Three centuries later we meet with the first record of laws enacted by the State to check this crime. Exile was decreed against mothers guilty of it; while those who administered the potion to procure it were if nobles, sent to certain islands, if plebeians, condemned to work in the metal mines. Still the Romans in their legislation appear to have aimed at punishing the wrong done by abortion to the father or the mother, rather than the wrong done to the unborn child. The early Christians are the first on record as having pronounced abortion to be the murder of human beings, for their public apologists, Athenagoras, Tertullian, and Minutius Felix (Eschbach, \"Disp. Phys.\", Disp. iii), to refute the slander that a child was slain, and its flesh eaten, by the guests at the Agapae, appealed to their laws as forbidding all manner of murder, even that of children in the womb. The Fathers of the Church unanimously maintained the same doctrine. In the fourth century the Council of Eliberis decreed that Holy Communion should be refused all the rest of her life, even on her deathbed, to an adulteress who had procured the abortion of her child. The Sixth Ecumenical Council determined for the whole Church that anyone who procured abortion should bear all the punishments inflicted on murderers. In all these teachings and enactments no distinction is made between the earlier and the later stages of gestation. For, though the opinion of Aristotle, or similar speculations, regarding the time when the rational soul is infused into the embryo, were practically accepted for many centuries still it was always held by the Church that he who destroyed what was to be a man was guilty of destroying a human life. The great prevalence of criminal abortion ceased wherever Christianity became established. It was a crime of comparatively rare occurrence in the Middle Ages. Like its companion crime, divorce, it did not again become a danger to society till of late years. Except at times and in places influenced by Catholic principles, what medical writers call \"obstetric\" abortion, as distinct from \"criminal\" (though both are indefensible on moral grounds), has always been a common practice. It was usually performed by means of craniotomy, or the crushing of the child\'s head to save the mother\'s life. Hippocrates, Celsus, Avicenna, and the Arabian school generally invented a number of vulnerating instruments to enter and crush the child\'s cranium. In more recent times, with the advance of the obsteric science, more conservative measures have gradually prevailed. By use of the forceps, by skill acquired in version, by procuring premature labor, and especially by asepticism in the Caesarean section and other equivalent operations, medical science has found much improved means of saving both the child and its mother. Of late years such progress has been made in this matter, that craniotomy on the living child has passed out of reputable practice. But abortion proper, before the fetus is viable, is still often employed, especially in ectopic gestation; and there are many men and women who may be called professional abortionists. In former times civil laws against all kinds of abortion were very severe among Christian nations. Among the Visigoths, the penalty was death, or privation of sight, for the mother who allowed it and for the father who consented to it, and death for the abortionist. In Spain, the woman guilty of it was buried alive. An edict of the French King Henry II in 1555, renewed by Louis XIV in 1708, inflicted capital punishment for adultery and abortion combined. Later French law (i.e., early twentieth century) punished the abortionist with imprisonment, and physicians, surgeons, and pharmacists, who prescribe or furnish the means, with the penalty of forced labor. For England, Blackstone stated the law as follows: The Catholic Church has not relaxed her strict prohibition of all abortion; but, as we have seen above, she has made it more definite. As to the penalties she inflicts upon the guilty parties, her present legislation was fixed by the Bull of Pius IX \"Apostolicae Sedis\". It decrees excommunication -- that is, deprivation of the Sacraments and of the Prayers of the Church in the case of any of her members, and other privations besides in the case of clergymen -- against all who seek to procure abortion, if their action produces the effect. Penalties must always be strictly interpreted. Therefore, while anyone who voluntarily aids in procuring abortion, in any way whatever, does morally wrong, only those incur the excommunication who themselves actually and efficaciously procure the abortion. And the abortion here meant is that which is strictly so called, namely, that performed before the child is viable. For no one but the lawgiver has the right to extend the law beyond the terms in which it is expressed. On the other hand, no one can restrict its meaning by private authority, so as to make it less than the received terms of Church language really signify. Now Gregory XIV had enacted the penalty of excommunication for abortion of a \"quickened\" child but the present law makes no such distinction, and therefore it must be differently understood. That distinction, however, applies to another effect which may result from the procuring of abortion; namely, he who does so for a child after quickening incurs an irregularity, or hindrance to his receiving or exercising Orders in the Church. But he would not incur such irregularity if the embryo were not yet quickened. The terms \"quickened\" and \"animation\" in present usage are applied to the child after the mother can perceive its motion, which usually happens about the one hundred and sixteenth day after conception. But in the old canon law, which established the irregularity here referred to the \"animation\" of the embryo was supposed to occur on the fortieth day for a male child, and on the eightieth day for a female child. In such matters of canon law, just as in civil law, many technicalities and intricacies occur, which it often takes the professional student to understand fully. In regard to the decisions of the Roman tribunal quoted above it is proper to remark that while they claim the respect and loyal adhesion of Catholics, they are not irreformable, since they are not definitive judgments, nor do they proceed directly from the Supreme Pontiff, who alone has the prerogative of infallibility. If ever reasons should arise, which is most improbable, to change these pronouncements those reasons would receive due consideration.');" onmouseout="tooltip.hide();">abortion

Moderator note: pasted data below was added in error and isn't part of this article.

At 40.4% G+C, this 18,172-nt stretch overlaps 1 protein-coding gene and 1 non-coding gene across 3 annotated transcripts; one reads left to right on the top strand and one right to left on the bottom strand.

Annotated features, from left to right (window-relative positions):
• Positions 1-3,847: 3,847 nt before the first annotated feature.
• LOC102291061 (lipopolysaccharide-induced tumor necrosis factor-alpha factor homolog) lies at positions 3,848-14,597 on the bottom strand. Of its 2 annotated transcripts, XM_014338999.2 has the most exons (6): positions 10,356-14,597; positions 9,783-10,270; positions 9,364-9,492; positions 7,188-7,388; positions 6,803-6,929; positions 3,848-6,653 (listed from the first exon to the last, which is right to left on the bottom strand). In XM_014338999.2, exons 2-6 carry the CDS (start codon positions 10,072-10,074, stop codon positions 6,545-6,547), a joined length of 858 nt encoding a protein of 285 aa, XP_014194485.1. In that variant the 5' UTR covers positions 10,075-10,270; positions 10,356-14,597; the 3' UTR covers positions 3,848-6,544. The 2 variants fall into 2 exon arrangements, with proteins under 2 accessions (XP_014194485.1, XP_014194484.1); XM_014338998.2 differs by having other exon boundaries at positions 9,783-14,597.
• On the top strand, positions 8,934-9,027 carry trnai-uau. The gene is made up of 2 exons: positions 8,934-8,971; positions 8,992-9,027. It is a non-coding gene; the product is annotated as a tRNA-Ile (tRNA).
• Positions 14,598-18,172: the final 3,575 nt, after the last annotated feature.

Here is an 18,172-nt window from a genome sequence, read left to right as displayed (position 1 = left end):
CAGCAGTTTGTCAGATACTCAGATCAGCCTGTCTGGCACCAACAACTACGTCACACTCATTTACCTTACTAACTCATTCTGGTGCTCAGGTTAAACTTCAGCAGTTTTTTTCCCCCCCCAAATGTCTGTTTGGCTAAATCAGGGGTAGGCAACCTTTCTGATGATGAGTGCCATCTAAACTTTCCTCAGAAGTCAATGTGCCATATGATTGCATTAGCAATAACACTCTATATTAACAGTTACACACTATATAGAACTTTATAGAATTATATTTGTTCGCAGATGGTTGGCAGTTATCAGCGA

would have produced around 1.7 billion dollars to Medicare and around 7.4 billion dollars to Social Security, which in turn would have given at least 785,000 retired workers the average monthly benefit for a year. (Antkowiak).  However, looking at it in the spiritual perspective should be enough to frighten or move people to discontinue this horrific abomination, this open defilement of the fifth commandment.  The fact that it does not shows the lack of spirituality in society.